The Sindhi cap

The Sindhi cap, locally called Sindhī ṭopī (Sindhi: سنڌي ٽوپي) rarely known as the Sindhi Kufi,[1] is a skullcap worn predominantly by Sindhis in Sindh, Pakistan. Together with Ajrak, the Sindhi cap is regarded as an essential part of Sindhi culture.[2][3][4]


Zulfikar Ali Bhutto Jr wearing a Sindhi cap

The Sindhi cap originated during the time of the Kalhoras[5] It was widely worn in Sindh by all except religious people, who wore the turban.[5] It was primarily associated with the higher classes, both Sindhi Muslims and Sindhi Hindus, especially the Amil caste.[6]

In Sindhi culture, the Sindhi cap is often given as a gift or as a sign of respect, along with the traditional Ajrak.[7] Hand-woven Sindhi caps are a product of hard labour and are primarily produced in Tharparkar, Umerkot, Sanghar, and other districts of the Mirpurkhas division of Sindh.[8]

The Sindhi cap, along with Ajrak, is specially celebrated on Sindhi Cultural Day, which was originally named Sindhi Topi Day.[9] In December 2009, for the first time, Sindhi Topi Day was celebrated in Pakistan’s Sindh province to celebrate the Sindhi cap, and Sindhi culture in general. The following year, the day was renamed Sindhi Cultural Day.[9][8]


Details on handmade Sindhi cap

The hat is a cylindrical skullcap with an arch-shaped cut-out on the frontal side. Often worn with the Ajrak, the hat is embroidered with intricate geometrical designs with small pieces of mirrors or gemstones sewn into it.[10]

See also


  1. ^ "Buy Sindhi / Nagina Cap / Kufi / Topi MK#46 - Online in Pakistan | Cultural crafts, Hand weaving, Sindhi people".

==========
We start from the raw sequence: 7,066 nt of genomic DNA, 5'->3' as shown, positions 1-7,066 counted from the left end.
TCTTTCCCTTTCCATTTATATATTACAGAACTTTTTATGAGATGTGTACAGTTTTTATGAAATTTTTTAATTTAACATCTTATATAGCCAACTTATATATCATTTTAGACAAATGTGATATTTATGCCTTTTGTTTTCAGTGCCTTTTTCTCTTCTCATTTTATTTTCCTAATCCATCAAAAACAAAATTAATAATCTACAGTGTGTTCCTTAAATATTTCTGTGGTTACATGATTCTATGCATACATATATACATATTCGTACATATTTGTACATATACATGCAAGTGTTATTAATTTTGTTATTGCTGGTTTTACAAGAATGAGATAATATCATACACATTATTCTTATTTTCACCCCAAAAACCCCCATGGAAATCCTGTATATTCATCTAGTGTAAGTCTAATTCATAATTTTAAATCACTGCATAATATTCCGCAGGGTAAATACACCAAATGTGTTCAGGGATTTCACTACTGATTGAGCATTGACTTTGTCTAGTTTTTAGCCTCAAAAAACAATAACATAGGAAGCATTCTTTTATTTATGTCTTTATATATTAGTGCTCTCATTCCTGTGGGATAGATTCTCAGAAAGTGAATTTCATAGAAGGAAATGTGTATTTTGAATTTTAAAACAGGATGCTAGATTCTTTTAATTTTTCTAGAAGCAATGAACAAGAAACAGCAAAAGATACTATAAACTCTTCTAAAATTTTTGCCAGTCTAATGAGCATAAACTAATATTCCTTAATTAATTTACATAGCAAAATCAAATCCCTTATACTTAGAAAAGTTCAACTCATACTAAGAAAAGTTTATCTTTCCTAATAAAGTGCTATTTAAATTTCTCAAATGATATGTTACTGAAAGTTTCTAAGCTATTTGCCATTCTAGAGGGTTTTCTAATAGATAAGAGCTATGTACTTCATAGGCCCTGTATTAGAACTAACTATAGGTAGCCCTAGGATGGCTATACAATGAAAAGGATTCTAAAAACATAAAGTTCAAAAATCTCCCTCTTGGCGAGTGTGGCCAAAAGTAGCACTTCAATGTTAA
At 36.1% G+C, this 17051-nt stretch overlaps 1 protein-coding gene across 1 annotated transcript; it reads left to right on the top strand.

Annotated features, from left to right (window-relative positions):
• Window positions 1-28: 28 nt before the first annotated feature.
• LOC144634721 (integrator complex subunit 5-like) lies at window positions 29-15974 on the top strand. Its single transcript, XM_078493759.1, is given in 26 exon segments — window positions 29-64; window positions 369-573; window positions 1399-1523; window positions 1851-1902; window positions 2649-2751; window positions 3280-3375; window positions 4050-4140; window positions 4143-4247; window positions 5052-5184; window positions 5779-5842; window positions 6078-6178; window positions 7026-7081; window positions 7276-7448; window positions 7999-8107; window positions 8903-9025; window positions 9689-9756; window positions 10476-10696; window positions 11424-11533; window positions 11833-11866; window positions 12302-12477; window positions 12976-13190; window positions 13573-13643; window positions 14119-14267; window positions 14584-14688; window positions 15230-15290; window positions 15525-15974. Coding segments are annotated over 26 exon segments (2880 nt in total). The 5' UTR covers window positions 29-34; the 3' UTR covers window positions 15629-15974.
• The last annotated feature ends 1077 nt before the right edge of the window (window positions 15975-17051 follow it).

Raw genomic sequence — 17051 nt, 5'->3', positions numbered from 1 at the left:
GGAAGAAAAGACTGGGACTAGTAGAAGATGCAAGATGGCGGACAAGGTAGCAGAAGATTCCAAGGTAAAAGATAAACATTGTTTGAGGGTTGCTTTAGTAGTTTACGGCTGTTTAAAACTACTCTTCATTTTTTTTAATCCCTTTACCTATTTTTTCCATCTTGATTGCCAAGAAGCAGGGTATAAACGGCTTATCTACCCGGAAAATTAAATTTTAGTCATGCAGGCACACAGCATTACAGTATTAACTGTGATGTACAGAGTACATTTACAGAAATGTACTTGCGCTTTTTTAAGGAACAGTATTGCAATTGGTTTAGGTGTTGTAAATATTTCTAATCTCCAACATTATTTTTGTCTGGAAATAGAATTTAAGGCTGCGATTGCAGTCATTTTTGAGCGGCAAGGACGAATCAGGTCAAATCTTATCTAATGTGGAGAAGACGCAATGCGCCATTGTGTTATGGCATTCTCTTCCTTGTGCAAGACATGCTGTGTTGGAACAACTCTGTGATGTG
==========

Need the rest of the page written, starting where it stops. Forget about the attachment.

2. ^ Ring, Laura A. (2006). Zenana: Everyday Peace in a Karachi Apartment Building. Indiana University Press. p. 10. ISBN 978-0-253-21884-1.
  3. ^ "'Sindhi topi and Ajrak Day' the culture of Sindh". Archived from the original on 2013-11-04. Retrieved 2013-11-01. Origins of Sindhi Topi
  4. ^ Ross (C.I.E.), David (1883). The land of the five rivers and Sindh. Chapman and Hall. p. 3.
  5. ^ a b Burton, Sir Richard Francis (1851). Sindh, and the Races that Inhabit the Valley of the Indus. W. H. Allen. p. 285. The peculiar Sindhi cap, which has been compared, not inaptly, to a European hat inverted, was known in the time of the Kalhoras.It is now worn by all but religious characters, who prefer the turban.
  6. ^ Hughes, Albert William (1874). A Gazetteer of the Province of Sindh. G. Bell and Sons. p. 585.
  7. ^ "Sindh celebrates Sindh Culture Day". The Express Tribune. 2010-12-04. Retrieved 2021-04-09.
  8. ^ a b "Sindh celebrates first ever 'Sindhi Topi Day'". DAWN.COM. 2009-12-06.
  9. ^ a b "How Celebrations Of Sindhi Culture Day Started?| Daily Outcome". 2021-12-05.
  10. ^ Web Desk (2022-02-24). "Pakistan wears many hats, literally".